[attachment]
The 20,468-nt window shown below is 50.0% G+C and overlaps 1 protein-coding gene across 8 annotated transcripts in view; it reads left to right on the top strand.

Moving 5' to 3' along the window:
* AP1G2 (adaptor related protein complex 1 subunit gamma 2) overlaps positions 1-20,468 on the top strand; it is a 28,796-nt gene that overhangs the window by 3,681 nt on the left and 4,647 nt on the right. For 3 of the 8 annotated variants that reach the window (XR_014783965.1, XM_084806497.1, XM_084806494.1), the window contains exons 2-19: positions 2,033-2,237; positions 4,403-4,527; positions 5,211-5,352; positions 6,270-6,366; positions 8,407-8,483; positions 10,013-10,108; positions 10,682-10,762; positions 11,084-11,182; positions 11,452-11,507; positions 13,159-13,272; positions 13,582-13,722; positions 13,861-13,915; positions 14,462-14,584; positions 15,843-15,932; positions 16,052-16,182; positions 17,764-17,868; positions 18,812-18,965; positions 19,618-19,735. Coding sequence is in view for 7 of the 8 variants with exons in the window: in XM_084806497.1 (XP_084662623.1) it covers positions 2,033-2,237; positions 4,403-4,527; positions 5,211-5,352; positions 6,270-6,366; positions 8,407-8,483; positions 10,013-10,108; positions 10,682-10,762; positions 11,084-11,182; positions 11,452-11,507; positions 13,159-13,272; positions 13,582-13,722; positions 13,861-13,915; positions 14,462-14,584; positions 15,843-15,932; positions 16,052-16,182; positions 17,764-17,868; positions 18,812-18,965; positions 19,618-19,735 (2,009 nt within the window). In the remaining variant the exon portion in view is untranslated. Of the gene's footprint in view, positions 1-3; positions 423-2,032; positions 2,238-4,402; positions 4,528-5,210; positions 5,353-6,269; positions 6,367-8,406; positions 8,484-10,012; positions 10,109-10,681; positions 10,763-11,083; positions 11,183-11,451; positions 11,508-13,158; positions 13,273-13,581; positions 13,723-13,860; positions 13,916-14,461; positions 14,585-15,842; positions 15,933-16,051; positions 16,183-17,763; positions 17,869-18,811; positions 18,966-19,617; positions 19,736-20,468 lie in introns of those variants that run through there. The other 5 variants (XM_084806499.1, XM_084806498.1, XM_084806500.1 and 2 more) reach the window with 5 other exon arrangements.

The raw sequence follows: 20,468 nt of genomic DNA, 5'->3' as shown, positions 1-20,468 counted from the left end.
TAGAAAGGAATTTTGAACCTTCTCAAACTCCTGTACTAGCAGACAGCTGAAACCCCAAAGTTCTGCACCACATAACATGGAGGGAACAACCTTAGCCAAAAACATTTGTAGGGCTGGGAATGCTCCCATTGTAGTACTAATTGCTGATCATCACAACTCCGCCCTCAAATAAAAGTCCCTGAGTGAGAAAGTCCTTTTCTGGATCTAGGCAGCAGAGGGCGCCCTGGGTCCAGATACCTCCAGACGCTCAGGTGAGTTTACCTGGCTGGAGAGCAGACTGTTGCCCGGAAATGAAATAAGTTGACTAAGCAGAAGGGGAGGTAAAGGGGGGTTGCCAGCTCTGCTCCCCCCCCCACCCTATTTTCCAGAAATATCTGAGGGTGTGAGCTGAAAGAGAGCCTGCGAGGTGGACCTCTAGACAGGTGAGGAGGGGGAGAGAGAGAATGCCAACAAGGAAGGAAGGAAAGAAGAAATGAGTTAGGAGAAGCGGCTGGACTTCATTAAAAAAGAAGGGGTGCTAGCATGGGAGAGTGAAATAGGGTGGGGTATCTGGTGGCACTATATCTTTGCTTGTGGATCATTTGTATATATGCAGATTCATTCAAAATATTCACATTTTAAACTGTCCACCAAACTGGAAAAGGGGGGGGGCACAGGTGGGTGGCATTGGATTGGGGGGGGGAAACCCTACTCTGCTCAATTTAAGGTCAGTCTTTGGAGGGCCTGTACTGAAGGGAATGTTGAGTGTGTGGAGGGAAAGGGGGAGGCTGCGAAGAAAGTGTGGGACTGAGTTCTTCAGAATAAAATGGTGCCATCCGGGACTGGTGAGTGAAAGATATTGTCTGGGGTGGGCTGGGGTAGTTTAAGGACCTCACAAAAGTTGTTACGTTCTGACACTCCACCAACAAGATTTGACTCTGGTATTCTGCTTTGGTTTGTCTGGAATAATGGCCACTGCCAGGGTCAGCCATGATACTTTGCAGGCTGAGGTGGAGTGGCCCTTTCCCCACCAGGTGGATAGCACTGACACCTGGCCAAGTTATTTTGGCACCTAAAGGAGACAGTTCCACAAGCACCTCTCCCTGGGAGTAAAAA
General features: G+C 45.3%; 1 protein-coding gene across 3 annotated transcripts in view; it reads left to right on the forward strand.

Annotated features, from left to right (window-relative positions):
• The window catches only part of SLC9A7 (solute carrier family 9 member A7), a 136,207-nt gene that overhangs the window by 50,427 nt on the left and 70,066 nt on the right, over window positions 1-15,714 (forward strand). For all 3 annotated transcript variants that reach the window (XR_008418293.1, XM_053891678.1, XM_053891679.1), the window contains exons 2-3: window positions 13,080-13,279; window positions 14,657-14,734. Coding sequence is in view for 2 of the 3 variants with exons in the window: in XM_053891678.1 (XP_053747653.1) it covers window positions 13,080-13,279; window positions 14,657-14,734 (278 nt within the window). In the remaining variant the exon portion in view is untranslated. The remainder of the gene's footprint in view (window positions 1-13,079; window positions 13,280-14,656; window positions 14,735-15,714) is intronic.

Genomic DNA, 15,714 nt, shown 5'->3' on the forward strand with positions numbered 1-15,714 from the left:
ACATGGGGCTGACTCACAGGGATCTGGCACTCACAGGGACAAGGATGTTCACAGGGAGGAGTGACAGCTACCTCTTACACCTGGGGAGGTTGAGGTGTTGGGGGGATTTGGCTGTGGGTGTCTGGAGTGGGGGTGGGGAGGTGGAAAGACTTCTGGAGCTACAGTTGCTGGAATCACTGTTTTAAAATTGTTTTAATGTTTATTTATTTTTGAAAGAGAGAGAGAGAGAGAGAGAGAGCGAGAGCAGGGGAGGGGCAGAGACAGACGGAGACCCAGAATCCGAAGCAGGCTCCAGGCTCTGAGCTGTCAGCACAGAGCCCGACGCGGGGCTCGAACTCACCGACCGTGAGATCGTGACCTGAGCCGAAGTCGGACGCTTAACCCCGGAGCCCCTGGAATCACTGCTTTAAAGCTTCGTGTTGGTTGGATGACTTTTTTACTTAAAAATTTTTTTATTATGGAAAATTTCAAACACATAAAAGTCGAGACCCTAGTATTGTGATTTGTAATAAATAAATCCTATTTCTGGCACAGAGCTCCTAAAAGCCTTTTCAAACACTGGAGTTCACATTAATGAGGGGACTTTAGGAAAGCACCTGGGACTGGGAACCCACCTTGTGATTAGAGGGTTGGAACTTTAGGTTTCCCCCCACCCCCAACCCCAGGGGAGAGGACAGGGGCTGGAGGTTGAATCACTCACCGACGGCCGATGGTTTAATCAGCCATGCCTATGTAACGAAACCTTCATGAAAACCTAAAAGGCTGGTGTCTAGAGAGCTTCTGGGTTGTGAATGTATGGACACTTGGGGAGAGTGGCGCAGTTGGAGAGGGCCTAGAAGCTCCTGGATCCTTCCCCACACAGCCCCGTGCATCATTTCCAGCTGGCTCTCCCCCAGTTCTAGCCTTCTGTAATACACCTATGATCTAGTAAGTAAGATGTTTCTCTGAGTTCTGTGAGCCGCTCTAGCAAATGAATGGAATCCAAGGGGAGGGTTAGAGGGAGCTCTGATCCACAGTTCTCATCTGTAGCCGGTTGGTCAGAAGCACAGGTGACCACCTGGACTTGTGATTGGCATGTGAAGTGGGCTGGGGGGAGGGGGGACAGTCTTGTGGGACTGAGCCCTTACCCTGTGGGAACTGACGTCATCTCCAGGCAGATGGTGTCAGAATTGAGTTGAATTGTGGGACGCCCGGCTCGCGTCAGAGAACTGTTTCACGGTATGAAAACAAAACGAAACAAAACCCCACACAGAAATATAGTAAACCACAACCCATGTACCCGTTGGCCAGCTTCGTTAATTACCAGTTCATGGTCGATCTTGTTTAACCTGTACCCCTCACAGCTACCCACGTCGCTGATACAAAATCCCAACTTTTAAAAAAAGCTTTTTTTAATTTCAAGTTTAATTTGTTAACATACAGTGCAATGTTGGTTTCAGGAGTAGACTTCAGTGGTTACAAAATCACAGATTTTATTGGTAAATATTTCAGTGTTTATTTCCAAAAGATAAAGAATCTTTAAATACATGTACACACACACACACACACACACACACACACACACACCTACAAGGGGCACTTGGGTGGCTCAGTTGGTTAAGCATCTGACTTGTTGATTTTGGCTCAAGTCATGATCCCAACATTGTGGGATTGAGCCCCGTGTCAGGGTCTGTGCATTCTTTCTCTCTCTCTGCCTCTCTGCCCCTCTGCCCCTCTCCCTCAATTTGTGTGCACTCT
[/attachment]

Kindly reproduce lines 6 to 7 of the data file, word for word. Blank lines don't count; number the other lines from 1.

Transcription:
General features: G+C 45.3%; 1 protein-coding gene across 3 annotated transcripts in view; it reads left to right on the forward strand.

Annotated features, from left to right (window-relative positions):